A recent study by SecureWorks, an IT service provider to the financial services industry, revealed that internet attacks are more prevalent in credit unions than in banks. The SecureWorks study, conducted from February 2005 to March 2006, compared the company’s 600 bank clients and 500 credit unions clients. Credit unions clients posted 67 percent more internet attacks than the banking clients.
Jon Ramsey, SecureWorks CTO, says that credit unions are being attacked more frequently because hackers believe credit union networks to be less protected than banks. But is that reality? While some credit unions are taking a more cautious approach to enacting multi-factor authentication solutions, many have implemented systems designed to identify and protect against fraud.
Rising Credit Union IT Budgets
Enhancing security can be costly, but according to Callahan’s 2006 Technology Survey, credit unions are increasing their IT budgets to upgrade their internal systems and online security needs. Almost all of the Technology Survey respondents said they will be increasing their IT/Ecommerce budgets during 2006. In fact, almost 25 percent said that their budgets would increase by more than 10 percent.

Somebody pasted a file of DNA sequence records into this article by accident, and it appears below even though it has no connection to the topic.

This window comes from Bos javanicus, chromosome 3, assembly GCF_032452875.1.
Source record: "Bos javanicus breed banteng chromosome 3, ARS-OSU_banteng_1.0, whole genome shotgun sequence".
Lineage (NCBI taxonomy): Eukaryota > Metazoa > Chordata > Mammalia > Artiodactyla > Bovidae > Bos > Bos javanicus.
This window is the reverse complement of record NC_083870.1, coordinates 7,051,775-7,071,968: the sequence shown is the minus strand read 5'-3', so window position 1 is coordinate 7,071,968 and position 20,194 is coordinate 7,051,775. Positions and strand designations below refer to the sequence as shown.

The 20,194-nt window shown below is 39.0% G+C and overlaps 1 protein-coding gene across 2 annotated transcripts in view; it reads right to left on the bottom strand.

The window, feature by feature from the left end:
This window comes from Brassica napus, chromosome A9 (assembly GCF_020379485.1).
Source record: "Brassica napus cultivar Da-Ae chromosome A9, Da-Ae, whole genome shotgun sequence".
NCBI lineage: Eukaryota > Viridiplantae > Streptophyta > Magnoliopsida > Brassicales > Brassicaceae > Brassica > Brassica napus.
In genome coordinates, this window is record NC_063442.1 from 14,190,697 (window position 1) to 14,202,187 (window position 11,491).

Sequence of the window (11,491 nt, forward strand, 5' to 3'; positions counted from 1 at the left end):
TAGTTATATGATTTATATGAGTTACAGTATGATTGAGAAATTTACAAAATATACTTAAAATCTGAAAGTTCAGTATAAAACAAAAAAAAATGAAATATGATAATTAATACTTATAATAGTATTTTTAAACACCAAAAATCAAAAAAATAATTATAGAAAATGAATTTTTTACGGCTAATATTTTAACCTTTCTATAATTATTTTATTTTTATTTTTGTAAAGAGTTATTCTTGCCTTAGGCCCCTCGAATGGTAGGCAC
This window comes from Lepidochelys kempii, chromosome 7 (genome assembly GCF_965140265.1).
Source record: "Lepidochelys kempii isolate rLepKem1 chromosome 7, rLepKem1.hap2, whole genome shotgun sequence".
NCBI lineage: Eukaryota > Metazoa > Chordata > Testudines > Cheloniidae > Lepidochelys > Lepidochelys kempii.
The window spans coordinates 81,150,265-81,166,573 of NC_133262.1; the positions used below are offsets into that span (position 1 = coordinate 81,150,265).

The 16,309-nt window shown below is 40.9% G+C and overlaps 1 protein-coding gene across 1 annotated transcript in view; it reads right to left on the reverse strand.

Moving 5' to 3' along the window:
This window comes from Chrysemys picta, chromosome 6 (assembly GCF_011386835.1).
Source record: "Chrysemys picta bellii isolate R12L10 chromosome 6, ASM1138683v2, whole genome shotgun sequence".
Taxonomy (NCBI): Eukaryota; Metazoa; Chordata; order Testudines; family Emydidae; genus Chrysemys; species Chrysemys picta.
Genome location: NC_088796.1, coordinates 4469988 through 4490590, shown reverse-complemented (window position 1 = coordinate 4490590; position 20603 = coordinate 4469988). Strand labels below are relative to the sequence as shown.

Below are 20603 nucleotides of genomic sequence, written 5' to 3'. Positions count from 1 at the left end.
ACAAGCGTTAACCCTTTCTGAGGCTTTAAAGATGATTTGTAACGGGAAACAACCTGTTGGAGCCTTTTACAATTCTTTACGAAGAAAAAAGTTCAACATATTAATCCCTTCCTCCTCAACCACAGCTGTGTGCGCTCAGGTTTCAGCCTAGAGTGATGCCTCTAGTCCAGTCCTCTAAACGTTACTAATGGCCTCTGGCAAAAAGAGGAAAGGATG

Credit Unions Are Proactively Increasing Their Security
Callahan’s 2006 Technology Survey shows that credit unions are proactive when implementing internal security measures. Both protecting against and anticipating new security risks can be a difficult challenge, and many credit unions have responded by using vendors who specialize in this area. Most respondents (80 percent) have implemented penetration testing to identify and protect from attacks. Another 10 percent are planning to enhance their penetration testing systems in 2006. About two-thirds of respondents (65 percent) said that they already have layered security infrastructures in place, while 13 percent will be adding this in 2006.
Multi-Factor Authentication Programs Are on the Horizon for Many
Although credit unions have been quicker to enact internal systems to protect against fraud, the impact of multi-factor authentication on members warrants a longer timeframe for selection and implementation. Only eight percent of the survey respondents said that their credit union already has this security measure in place, while 82 percent of credit unions are planning to implement a multi-factor authentication system during 2006.